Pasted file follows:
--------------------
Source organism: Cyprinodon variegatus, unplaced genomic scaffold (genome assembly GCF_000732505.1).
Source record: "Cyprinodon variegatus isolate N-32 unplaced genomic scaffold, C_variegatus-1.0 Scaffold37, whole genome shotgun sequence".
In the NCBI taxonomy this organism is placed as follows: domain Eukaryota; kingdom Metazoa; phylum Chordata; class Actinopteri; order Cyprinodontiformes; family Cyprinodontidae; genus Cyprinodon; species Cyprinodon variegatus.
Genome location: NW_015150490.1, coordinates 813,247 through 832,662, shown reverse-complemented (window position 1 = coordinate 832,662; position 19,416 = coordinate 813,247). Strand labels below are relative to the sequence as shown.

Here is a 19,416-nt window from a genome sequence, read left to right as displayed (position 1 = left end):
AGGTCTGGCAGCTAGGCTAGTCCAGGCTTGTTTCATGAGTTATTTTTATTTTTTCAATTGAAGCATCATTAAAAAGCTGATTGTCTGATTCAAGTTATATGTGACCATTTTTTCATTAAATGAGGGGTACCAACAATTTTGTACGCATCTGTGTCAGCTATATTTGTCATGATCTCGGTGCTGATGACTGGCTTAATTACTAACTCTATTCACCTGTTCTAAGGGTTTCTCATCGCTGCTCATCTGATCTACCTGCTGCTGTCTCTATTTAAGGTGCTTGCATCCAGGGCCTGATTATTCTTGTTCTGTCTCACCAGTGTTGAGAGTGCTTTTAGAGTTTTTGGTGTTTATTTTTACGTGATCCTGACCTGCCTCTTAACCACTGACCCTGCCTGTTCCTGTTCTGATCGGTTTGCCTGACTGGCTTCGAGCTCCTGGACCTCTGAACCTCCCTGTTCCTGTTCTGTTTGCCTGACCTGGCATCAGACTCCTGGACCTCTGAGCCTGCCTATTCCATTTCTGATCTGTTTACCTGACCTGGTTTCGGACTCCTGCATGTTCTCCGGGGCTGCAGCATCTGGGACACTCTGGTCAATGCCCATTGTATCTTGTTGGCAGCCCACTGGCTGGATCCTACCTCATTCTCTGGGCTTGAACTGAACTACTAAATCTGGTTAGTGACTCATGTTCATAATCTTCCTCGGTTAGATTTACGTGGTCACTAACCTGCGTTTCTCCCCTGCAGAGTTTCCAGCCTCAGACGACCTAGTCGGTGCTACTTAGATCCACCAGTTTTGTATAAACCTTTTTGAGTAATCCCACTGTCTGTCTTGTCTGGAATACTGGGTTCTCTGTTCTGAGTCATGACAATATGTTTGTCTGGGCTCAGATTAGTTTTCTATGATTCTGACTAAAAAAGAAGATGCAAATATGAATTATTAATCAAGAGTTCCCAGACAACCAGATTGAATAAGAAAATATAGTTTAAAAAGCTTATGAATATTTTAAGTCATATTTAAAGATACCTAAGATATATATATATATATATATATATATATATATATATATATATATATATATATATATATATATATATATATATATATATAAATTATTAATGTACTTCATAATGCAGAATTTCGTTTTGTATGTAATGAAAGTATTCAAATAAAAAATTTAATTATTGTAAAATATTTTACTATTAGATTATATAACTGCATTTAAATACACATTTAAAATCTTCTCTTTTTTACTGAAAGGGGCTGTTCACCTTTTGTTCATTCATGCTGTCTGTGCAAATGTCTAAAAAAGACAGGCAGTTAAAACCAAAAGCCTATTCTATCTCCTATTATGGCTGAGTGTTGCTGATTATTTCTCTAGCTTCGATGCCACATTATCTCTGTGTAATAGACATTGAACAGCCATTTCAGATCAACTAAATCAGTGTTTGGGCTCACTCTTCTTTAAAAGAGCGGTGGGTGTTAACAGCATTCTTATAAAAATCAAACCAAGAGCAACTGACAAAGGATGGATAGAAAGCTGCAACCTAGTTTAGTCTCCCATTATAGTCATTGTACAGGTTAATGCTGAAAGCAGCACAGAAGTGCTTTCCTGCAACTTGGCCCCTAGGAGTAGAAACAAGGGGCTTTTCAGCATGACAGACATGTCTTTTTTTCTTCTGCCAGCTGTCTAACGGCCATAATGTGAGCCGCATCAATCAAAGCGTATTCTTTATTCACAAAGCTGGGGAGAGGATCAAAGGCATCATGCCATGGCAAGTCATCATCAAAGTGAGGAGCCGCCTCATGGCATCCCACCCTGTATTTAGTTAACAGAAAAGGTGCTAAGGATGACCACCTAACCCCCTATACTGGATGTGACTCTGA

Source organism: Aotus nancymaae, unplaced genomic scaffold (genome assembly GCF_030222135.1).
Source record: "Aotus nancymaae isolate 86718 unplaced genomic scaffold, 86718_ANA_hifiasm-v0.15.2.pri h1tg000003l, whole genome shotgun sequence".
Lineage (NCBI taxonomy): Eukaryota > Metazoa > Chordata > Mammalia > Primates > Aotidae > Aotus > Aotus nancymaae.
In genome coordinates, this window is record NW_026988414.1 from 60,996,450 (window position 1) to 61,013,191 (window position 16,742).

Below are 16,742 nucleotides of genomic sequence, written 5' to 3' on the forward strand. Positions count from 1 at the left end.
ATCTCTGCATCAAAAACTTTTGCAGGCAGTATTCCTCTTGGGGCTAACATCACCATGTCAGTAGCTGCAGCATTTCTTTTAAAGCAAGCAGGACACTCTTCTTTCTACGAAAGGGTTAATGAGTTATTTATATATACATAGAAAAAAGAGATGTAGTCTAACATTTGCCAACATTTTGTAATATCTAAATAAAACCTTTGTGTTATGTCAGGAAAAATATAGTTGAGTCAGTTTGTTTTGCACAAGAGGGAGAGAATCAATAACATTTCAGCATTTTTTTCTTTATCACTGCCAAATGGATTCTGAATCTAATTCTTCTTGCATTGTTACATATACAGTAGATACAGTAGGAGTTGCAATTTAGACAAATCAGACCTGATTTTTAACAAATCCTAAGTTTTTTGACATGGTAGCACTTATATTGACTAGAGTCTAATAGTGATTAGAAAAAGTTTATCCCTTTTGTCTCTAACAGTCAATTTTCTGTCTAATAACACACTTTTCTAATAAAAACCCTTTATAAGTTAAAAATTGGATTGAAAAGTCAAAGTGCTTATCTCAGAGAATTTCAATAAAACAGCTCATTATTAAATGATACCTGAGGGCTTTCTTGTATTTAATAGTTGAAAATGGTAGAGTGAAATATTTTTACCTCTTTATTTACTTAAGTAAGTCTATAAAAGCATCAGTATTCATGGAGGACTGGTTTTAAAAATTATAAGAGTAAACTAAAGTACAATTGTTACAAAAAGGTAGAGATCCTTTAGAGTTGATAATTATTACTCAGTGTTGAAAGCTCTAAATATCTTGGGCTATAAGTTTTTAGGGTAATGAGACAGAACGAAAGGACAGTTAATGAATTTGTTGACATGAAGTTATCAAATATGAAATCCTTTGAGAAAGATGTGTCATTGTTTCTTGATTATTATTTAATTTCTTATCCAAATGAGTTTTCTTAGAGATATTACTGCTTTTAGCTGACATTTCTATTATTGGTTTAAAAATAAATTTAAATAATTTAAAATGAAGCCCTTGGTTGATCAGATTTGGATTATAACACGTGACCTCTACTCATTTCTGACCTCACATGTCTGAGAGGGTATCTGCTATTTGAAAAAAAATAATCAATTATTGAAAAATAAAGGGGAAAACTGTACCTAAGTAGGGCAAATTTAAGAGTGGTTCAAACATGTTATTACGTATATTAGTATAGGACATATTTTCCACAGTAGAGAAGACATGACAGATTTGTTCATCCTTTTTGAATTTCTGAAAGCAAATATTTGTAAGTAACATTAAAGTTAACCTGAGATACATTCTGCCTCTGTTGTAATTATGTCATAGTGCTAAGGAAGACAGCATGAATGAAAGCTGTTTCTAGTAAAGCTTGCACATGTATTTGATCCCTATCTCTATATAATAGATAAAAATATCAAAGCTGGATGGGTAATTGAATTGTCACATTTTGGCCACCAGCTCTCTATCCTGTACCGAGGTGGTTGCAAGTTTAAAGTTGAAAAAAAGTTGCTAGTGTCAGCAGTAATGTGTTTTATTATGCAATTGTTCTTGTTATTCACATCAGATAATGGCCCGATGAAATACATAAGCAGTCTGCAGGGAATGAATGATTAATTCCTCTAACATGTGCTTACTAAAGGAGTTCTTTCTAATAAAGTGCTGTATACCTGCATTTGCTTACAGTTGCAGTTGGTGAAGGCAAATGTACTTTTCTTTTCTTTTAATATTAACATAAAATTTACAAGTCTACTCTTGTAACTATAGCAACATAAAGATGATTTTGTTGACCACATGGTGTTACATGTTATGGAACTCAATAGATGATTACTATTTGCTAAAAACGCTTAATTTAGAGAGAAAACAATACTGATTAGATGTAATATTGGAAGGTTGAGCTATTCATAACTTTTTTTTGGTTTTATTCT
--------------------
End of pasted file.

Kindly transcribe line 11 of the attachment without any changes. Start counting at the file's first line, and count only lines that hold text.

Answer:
Below are 16,742 nucleotides of genomic sequence, written 5' to 3' on the forward strand. Positions count from 1 at the left end.